IOC to buy stakes in Petronas' LNG project for $900 mn

Indian Oil Corp, the nation's largest oil firm, on Friday signed a deal to buy a 10 percent stake in shale-gas assets and a linked liquefied natural gas (LNG) project in British Columbia for USD 900 million.

PTI| Updated: Mar 07, 2014, 19:19 PM IST

New Delhi: Indian Oil Corp, the nation's largest oil firm, on Friday signed a deal to buy a 10 percent stake in shale-gas assets and a linked liquefied natural gas (LNG) project in British Columbia for USD 900 million.

The acquisition of stake in Progress Energy Resources Corp's shale gas assets and Pacific NorthWest LNG for 1 billion Canadian dollars (USD 900 million) marks IOC's maiden entry into North America.

Announcing the deal, Petroliam Nasional Bhd, Malaysia's state oil company, said it has signed transaction agreements to sell a 10 percent interest in Progress Energy's LNG- destined natural gas reserves in northeast British Columbia and in the proposed LNG export facility on Canada's West Coast.

"As part of the transaction, IOC has also agreed to offtake 1.2 million tons of liquefied natural gas (LNG) per annum, which represents 10 percent of the LNG facility's production, for a minimum period of 20 years," Petronas said in a statement.

The Malaysian firm, through its wholly-owned subsidiary Petronas International Corp, had in 2011 bought Canada's Progress Energy Resources Corp in a 5.2 billion Canadian dollars deal to get the Altares, Lily and Kahta shale gas assets in north-eastern British Columbia.

In March 2013, it sold a 10 percent stake in the integrated shale gas development and LNG project to Japan Petroleum Exploration Co (Japex) and another 3 percent to Petroleum Brunei.

After the transaction with IOC, Petronas will hold 77 percent of the integrated project, the statement said.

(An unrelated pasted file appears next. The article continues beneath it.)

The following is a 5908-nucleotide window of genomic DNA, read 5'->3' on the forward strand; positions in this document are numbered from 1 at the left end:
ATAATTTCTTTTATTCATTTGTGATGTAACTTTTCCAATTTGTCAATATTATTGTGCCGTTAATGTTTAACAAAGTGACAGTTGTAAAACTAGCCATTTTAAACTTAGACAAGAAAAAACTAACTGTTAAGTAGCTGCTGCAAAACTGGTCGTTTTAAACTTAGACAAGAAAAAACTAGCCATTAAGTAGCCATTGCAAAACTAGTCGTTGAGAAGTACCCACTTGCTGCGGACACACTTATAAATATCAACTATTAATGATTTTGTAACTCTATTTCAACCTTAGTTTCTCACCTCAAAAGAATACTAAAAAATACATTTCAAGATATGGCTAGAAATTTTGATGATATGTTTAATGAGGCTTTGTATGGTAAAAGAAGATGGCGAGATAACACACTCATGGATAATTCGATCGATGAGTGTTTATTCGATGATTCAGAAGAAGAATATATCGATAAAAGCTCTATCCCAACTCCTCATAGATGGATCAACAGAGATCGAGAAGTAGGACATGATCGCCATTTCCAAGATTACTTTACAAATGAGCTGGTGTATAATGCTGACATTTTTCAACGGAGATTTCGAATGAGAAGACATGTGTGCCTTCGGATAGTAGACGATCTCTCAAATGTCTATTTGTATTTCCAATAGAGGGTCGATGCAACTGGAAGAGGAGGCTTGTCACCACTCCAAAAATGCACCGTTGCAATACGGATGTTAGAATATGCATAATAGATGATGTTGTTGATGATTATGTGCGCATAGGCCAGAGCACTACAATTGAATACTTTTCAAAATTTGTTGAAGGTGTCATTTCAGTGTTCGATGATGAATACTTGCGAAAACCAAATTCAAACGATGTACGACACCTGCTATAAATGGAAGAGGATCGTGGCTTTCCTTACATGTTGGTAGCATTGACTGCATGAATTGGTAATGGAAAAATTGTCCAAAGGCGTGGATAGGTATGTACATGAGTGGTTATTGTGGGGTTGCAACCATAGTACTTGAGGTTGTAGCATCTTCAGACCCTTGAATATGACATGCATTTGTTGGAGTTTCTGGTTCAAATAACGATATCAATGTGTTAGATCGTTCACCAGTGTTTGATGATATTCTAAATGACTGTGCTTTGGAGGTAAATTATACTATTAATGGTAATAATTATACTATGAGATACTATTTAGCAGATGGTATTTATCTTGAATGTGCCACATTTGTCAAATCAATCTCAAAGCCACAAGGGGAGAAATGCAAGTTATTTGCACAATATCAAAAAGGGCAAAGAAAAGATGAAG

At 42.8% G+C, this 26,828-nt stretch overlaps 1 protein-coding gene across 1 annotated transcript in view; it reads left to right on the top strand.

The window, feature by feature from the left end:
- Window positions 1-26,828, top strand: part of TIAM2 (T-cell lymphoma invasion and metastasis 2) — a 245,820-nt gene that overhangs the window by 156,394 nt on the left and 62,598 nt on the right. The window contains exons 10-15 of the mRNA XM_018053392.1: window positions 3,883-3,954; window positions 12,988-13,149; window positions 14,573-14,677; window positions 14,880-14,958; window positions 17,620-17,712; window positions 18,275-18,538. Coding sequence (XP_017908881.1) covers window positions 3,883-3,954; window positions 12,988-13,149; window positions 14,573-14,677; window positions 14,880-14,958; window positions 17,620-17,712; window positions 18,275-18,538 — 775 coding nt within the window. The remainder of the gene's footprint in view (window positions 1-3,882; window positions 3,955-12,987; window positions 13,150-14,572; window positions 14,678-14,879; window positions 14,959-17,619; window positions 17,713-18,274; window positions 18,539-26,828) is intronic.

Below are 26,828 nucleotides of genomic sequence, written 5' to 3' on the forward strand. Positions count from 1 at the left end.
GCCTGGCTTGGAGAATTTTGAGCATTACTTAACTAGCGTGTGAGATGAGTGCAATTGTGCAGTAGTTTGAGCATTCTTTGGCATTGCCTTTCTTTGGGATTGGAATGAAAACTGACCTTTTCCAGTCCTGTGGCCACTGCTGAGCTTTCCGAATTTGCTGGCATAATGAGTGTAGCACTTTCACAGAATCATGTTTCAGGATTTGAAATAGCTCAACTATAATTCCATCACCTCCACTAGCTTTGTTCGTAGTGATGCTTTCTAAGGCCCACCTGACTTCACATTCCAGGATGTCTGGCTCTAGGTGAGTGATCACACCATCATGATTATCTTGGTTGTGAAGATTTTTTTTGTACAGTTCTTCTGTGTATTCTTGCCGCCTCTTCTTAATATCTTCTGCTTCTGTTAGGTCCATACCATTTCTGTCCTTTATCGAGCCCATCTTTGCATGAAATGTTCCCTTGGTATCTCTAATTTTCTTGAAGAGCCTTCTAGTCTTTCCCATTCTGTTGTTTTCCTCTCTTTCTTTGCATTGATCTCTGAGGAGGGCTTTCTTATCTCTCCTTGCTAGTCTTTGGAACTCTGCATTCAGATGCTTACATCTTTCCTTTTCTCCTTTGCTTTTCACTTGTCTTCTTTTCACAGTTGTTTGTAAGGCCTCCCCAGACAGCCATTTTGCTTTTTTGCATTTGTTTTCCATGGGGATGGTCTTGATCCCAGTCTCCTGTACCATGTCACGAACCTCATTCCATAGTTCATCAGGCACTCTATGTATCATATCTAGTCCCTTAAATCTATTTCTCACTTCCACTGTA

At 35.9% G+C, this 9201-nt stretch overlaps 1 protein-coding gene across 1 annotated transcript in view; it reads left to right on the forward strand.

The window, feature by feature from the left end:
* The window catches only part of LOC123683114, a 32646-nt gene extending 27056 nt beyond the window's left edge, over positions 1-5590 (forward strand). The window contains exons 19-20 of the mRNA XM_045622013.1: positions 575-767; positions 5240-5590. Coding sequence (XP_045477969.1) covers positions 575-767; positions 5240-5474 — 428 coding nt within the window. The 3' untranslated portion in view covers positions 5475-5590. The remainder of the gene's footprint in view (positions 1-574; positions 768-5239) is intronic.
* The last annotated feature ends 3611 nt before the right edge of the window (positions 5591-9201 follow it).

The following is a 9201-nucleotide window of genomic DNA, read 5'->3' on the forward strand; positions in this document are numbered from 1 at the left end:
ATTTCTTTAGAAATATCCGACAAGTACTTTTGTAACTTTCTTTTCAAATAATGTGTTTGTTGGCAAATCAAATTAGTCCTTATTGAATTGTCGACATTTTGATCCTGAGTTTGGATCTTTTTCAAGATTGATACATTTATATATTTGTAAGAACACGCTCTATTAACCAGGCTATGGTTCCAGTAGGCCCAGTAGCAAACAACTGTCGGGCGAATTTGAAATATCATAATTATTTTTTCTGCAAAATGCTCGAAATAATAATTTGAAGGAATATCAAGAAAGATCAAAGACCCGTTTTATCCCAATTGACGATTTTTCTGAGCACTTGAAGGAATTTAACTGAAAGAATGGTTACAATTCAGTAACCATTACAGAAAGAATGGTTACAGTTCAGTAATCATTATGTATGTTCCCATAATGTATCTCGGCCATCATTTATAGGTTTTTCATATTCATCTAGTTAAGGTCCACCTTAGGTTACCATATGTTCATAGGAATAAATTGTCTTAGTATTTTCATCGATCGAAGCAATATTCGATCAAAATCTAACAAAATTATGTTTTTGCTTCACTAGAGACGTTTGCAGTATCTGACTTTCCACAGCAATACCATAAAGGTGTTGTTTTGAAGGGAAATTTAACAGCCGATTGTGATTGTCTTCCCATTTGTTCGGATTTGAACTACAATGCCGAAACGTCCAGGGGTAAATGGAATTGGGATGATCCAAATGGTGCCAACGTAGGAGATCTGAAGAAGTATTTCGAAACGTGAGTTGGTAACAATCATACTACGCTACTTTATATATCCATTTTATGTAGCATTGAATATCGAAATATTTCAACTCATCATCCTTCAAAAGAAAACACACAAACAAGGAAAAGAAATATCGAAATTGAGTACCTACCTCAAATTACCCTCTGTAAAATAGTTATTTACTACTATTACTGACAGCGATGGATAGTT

The Canadian asset will produce as much as 19.68 million tonnes of LNG a year for 25 years starting in 2018.

Progress Energy has more than 1.9 trillion cubic feet of proved and probable gas reserves in British Columbia.

The Malaysian firm is planning to build a liquefied natural gas terminal off Canada's Pacific Coast, aimed at exporting natural gas to Asian markets.

IOC, which had previously ventured into overseas oil and gas exploration and production with state-owned explorer OIL India Ltd, went for the Petronas deal on its own.

Company officials said IOC has lined up a USD 900 million one-year bridge loan from a group of banks to fund the purchase of a stake in Petronas's Canadian gas projects.

Progress Energy, a leader in Canadian natural gas development, produces more than 400 million cubic feet equivalent of natural gas per day in northeast British Columbia and northwest Alberta.

It is wholly-owned by Petronas, a global leader in LNG and the majority owner of Vancouver-based Pacific NorthWest LNG Ltd.

Pacific NorthWest LNG is planning to build a world-scale LNG export facility on Canada's West Coast at Lelu Island near Prince Rupert, British Columbia.

The proposed facility will comprise an initial development of two LNG trains of approximately 6 million tonnes per annum each and a subsequent development of a third train of approximately 6 million tonnes.

The proposed facility would liquefy and export natural gas produced by Progress Energy Canada in northeastern British Columbia. Petronas is the majority owner of Pacific NorthWest LNG.

IOC in a statement said the acquisition gives it an "opportunity to be part of a world class large-scale resource play and greenfield LNG development in a stable Canadian regime."

IOC Chairman R S Butola said: "This transaction provides an excellent opportunity for IOC to secure upstream participation in the highly prospective Montney play in Canada, along with securing long-term LNG supply for India's growing gas requirements."

The 1.2 million tonnes per annum of LNG from the Canadian project "will partly meet the requirement of IOC's upcoming 5 million tonnes per annum Ennore import terminal in Tamil Nadu."

Jefferies India Pvt Ltd was IOC's financial adviser and Stikeman Elliott LLP its legal adviser.